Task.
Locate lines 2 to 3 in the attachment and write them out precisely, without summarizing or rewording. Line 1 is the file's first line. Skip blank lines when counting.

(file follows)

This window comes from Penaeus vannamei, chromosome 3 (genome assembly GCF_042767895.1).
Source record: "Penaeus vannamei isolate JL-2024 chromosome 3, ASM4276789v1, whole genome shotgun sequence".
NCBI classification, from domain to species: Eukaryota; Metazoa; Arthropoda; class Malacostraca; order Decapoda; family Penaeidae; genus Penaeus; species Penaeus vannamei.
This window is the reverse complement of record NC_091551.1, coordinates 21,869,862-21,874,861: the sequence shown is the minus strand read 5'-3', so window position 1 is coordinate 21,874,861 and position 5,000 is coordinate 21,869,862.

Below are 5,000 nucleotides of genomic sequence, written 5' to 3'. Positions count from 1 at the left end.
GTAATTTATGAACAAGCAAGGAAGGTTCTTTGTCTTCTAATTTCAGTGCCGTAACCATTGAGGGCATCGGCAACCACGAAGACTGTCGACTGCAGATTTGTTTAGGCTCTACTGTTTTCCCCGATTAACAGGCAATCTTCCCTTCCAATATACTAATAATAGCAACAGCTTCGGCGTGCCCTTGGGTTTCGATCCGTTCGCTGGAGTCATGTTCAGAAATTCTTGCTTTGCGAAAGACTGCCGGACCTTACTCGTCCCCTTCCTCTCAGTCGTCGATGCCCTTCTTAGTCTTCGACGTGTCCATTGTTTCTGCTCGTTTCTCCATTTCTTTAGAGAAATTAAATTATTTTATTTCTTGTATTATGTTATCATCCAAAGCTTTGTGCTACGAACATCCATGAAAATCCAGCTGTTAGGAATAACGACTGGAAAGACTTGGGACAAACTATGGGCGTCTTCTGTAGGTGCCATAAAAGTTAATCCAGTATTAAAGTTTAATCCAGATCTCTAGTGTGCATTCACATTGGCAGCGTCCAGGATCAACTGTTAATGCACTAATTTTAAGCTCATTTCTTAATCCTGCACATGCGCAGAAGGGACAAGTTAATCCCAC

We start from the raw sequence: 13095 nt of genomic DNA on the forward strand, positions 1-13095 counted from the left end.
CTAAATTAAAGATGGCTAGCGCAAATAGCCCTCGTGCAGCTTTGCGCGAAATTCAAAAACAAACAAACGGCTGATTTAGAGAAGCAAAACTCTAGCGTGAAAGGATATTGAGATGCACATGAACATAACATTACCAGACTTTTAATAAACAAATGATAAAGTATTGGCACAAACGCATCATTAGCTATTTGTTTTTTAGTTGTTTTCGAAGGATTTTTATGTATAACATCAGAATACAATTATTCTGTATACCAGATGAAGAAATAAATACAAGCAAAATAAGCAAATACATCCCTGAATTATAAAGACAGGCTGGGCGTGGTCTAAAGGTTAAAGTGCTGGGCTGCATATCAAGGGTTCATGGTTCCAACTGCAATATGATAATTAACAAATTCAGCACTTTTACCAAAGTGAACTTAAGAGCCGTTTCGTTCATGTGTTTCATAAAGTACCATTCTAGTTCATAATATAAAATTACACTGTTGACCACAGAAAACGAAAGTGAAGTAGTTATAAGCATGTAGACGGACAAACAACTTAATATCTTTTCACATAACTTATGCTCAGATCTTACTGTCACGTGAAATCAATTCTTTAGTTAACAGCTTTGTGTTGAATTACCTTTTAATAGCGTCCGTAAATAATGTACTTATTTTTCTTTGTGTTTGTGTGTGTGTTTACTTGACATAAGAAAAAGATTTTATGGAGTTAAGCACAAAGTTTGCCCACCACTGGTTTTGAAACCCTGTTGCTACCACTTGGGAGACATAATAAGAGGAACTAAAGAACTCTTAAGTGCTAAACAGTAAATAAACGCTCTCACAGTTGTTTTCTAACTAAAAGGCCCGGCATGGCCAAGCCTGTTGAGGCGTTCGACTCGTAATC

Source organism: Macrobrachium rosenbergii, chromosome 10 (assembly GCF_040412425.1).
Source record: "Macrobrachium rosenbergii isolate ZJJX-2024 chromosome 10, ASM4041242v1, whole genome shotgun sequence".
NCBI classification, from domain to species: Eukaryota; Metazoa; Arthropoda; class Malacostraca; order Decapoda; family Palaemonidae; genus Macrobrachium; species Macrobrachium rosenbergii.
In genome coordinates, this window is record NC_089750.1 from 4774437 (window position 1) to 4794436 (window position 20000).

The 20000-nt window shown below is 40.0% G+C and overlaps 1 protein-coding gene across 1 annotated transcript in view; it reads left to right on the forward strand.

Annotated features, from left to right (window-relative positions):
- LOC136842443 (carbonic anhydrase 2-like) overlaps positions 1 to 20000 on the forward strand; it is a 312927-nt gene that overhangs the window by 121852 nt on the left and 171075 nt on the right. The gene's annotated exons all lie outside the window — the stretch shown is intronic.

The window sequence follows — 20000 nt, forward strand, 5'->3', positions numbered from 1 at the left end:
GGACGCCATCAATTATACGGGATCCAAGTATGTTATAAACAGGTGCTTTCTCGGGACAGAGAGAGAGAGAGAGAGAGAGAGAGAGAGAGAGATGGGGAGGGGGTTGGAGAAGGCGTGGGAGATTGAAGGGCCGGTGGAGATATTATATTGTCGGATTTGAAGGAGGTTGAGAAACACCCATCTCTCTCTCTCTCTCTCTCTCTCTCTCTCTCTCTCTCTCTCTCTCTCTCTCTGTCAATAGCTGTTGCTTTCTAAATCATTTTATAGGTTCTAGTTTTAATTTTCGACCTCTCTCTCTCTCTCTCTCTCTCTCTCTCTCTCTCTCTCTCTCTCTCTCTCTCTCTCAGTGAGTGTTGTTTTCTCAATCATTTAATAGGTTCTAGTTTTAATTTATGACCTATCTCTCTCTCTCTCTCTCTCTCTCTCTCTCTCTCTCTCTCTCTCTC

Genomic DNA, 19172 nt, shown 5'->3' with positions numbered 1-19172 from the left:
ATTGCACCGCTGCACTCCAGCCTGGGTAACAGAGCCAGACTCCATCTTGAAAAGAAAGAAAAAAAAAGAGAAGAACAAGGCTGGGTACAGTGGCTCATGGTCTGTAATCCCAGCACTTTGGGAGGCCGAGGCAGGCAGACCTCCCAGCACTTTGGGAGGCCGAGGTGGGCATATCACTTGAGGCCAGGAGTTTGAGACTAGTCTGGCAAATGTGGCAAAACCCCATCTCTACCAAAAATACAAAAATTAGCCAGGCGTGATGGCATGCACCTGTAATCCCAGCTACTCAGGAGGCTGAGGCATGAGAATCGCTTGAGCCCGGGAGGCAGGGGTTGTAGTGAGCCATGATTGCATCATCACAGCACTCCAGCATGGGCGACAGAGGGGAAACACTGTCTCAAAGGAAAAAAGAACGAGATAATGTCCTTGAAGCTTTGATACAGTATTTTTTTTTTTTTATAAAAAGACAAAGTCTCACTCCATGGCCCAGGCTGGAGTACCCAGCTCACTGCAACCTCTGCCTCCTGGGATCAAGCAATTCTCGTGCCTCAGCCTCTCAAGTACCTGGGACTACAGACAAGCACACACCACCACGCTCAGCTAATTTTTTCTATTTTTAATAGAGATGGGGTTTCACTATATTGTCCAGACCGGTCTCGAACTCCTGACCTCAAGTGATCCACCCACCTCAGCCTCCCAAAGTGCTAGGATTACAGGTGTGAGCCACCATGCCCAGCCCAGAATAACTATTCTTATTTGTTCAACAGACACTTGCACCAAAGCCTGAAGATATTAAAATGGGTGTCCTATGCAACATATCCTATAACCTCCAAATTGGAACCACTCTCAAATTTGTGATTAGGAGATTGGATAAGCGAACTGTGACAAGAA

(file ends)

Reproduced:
Source record: "Penaeus vannamei isolate JL-2024 chromosome 3, ASM4276789v1, whole genome shotgun sequence".
NCBI classification, from domain to species: Eukaryota; Metazoa; Arthropoda; class Malacostraca; order Decapoda; family Penaeidae; genus Penaeus; species Penaeus vannamei.